Any firm or individual who has recently been on the receiving end of a disciplinary sanction, or even a difficult and expensive regulatory inquiry, from the Chicago Board Options Exchange (CBOE) may take some solace in something of a pleasant irony: This month the CBOE agreed to pay a $6 million fine to settle charges brought against it by the SEC. Specifically, the SEC alleged that, among other regulatory and compliance failures, the CBOE did not effectively enforce Regulation SHO, despite repeated red flags indicating that its members were participating in abusive short-selling behaviors.7 In its accompanying press release, the SEC announced that the financial penalty against the CBOE was “the first assessed against an exchange for violations related to its regulatory oversight. Previous financial penalties against exchanges involved misconduct on the business side of their operations.” As part of the settlement, the CBOE agreed to significant undertakings to improve its systems and programs, including engaging outside counsel and independent consultants in a variety of areas.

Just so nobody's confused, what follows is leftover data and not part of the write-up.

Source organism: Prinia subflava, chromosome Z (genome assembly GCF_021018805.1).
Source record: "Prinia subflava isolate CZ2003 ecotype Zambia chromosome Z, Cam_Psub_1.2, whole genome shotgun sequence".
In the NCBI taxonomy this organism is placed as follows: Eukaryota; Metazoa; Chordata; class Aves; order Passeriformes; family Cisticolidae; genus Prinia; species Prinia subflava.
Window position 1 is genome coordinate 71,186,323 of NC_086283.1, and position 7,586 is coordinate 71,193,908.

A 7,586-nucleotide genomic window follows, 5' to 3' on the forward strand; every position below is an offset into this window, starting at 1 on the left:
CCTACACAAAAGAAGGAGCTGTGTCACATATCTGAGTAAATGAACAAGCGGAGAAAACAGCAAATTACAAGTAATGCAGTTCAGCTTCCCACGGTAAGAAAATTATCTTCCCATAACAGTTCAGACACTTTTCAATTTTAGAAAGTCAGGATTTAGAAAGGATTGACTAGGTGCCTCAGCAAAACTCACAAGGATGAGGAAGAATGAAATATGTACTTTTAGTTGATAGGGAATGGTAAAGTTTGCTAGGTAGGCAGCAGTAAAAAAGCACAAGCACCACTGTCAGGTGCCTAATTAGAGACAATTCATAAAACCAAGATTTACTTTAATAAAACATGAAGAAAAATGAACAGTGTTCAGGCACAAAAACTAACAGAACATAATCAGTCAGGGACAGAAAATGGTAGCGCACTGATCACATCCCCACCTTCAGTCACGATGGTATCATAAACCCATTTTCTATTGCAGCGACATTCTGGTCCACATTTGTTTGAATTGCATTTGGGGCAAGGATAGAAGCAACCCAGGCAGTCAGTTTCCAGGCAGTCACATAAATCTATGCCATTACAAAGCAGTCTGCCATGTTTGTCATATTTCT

Interestingly, while the CBOE conducts its own market surveillance and enforcement functions, at this point in time, most exchanges do not, relying instead on FINRA to perform those tasks. The most recent exchange to make the switch is Direct Edge, the third-largest stock exchange in the United States.8 Under an outsourcing arrangement completed last month, FINRA will add market surveillance to the examination and disciplinary services that it already provides to Direct Edge. With this addition, FINRA’s CEO Richard Ketchum noted that its surveillance systems “will soon cover 90 percent of the listed equities market.”